I hope our wisdom will grow with our power, and teach us, that the less we use our power the greater it will be.
When a man assumes a public trust he should consider himself a public property.
I abhor war and view it as the greatest scourge of mankind.
If the present Congress errs in too much talking, how can it be otherwise in a body to which the people send one hundred and fifty lawyers, whose trade it is to question everything, yield nothing, and talk by the hour?
I would rather be exposed to the inconveniences attending too much liberty than to those attending too small a degree of it.
Merchants have no country. The mere spot they stand on does not constitute so strong an attachment as that from which they draw their gains.
Rightful liberty is unobstructed action according to our will within limits drawn around us by the equal rights of others. I do not add 'within the limits of the law' because law is often but the tyrant's will, and always so when it violates the rights of the individual.
Our greatest happiness does not depend on the condition of life in which chance has placed us, but is always the result of a good conscience, good health, occupation, and freedom in all just pursuits.
The spirit of resistance to government is so valuable on certain occasions that I wish it to be always kept alive.
The God who gave us life, gave us liberty at the same time.
A wise and frugal government, which shall leave men free to regulate their own pursuits of industry and improvement, and shall not take from the mouth of labor and bread it has earned - this is the sum of good government.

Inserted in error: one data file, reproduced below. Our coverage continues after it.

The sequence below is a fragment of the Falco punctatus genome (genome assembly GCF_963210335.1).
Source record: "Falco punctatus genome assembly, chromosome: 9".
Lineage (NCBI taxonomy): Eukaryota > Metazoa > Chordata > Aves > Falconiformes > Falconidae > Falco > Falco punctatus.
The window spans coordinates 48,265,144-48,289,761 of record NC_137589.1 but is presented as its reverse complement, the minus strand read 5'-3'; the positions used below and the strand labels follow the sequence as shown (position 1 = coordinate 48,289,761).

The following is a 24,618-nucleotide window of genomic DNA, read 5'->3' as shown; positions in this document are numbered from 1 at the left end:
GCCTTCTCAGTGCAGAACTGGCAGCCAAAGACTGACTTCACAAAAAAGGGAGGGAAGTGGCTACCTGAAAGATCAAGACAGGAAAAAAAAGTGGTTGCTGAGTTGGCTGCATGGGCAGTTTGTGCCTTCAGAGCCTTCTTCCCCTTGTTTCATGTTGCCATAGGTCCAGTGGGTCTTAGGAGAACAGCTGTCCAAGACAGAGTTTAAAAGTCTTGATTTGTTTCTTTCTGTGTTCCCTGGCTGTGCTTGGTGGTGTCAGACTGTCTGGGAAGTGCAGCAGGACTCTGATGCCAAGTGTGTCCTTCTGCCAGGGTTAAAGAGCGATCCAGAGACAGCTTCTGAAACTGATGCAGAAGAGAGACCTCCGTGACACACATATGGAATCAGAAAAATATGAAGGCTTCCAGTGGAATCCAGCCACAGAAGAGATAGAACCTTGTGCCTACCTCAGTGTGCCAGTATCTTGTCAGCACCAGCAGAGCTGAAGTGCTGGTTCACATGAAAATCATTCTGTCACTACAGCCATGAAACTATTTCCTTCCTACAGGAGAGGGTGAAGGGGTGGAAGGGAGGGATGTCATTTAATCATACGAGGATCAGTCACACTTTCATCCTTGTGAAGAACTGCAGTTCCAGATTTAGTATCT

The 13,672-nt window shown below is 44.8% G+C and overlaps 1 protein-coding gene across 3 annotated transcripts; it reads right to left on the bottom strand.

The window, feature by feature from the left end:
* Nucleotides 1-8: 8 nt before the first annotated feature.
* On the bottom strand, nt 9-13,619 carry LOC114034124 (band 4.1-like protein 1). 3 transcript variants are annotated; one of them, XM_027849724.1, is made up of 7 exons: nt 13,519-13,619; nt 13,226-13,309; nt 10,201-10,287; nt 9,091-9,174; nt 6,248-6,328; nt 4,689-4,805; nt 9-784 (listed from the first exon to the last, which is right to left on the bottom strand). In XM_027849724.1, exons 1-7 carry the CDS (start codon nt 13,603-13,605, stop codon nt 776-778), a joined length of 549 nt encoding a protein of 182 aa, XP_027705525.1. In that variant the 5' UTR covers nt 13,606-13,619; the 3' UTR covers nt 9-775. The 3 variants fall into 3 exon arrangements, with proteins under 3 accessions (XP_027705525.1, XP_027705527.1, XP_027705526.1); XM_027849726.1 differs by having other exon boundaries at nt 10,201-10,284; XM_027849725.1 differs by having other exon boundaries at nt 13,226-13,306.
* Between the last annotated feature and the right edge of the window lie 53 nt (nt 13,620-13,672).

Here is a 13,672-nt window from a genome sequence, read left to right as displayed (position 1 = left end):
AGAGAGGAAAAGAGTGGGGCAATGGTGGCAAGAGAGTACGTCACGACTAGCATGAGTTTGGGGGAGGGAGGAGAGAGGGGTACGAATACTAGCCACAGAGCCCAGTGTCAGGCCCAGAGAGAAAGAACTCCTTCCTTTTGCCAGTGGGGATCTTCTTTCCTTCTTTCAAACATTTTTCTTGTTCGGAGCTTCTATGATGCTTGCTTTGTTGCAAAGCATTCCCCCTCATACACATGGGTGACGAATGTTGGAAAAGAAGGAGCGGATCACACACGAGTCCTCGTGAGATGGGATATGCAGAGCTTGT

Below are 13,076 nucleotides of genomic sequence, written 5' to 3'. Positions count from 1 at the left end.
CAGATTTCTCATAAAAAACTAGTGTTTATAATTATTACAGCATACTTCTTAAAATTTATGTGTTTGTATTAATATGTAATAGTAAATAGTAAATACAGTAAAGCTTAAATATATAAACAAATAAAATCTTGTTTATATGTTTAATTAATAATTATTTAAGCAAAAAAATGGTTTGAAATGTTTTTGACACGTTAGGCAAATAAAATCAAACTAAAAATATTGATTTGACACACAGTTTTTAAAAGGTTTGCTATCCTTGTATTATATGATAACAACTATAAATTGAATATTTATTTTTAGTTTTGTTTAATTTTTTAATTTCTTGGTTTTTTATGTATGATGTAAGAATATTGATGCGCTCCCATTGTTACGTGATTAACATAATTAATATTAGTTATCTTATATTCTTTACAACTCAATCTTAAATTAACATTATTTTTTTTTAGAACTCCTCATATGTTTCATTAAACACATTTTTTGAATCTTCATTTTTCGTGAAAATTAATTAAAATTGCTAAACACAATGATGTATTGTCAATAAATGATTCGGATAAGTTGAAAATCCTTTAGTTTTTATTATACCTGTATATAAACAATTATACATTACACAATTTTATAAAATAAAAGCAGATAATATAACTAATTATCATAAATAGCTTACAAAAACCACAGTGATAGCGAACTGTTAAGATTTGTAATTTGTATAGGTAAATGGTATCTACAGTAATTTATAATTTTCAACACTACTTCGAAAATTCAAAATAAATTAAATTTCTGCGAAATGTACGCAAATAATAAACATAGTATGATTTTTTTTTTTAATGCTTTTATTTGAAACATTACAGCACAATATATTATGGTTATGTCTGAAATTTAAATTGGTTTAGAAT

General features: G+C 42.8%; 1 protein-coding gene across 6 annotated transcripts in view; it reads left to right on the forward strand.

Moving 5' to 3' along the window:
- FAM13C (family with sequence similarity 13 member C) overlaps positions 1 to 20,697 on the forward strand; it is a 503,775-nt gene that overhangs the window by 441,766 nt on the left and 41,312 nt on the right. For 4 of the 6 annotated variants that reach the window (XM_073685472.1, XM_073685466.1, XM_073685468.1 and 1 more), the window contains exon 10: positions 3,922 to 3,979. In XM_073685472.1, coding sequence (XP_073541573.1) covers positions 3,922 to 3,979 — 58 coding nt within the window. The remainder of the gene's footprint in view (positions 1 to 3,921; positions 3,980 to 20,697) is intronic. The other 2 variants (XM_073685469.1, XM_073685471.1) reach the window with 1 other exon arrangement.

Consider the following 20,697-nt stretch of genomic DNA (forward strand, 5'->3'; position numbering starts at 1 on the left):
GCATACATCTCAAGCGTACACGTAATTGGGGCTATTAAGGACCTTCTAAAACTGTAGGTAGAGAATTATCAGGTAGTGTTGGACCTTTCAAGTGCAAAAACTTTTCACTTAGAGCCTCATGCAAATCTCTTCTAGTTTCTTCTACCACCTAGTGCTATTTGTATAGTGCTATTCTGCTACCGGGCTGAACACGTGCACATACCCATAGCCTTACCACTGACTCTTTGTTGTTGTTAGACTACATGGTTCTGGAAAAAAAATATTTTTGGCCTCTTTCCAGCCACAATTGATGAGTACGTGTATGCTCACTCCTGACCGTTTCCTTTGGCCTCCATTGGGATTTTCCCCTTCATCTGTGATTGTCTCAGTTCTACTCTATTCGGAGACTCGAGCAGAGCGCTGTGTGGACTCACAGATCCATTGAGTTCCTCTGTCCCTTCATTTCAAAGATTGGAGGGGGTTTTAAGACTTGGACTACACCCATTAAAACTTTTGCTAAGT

Leave no authority existing not responsible to the people.
Don't talk about what you have done or what you are going to do.
Delay is preferable to error.
To penetrate and dissipate these clouds of darkness, the general mind must be strengthened by education.
Ignorance is preferable to error, and he is less remote from the truth who believes nothing than he who believes what is wrong.
My theory has always been, that if we are to dream, the flatteries of hope are as cheap, and pleasanter, than the gloom of despair.
I never will, by any word or act, bow to the shrine of intolerance or admit a right of inquiry into the religious opinions of others.
That government is the strongest of which every man feels himself a part.
Sometimes it is said that man cannot be trusted with the government of himself. Can he, then be trusted with the government of others? Or have we found angels in the form of kings to govern him? Let history answer this question.
Difference of opinion is advantageous in religion. The several sects perform the office of a Censor - over each other.
We did not raise armies for glory or for conquest.
It behooves every man who values liberty of conscience for himself, to resist invasions of it in the case of others: or their case may, by change of circumstances, become his own.
Conquest is not in our principles. It is inconsistent with our government.
But friendship is precious, not only in the shade, but in the sunshine of life, and thanks to a benevolent arrangement the greater part of life is sunshine.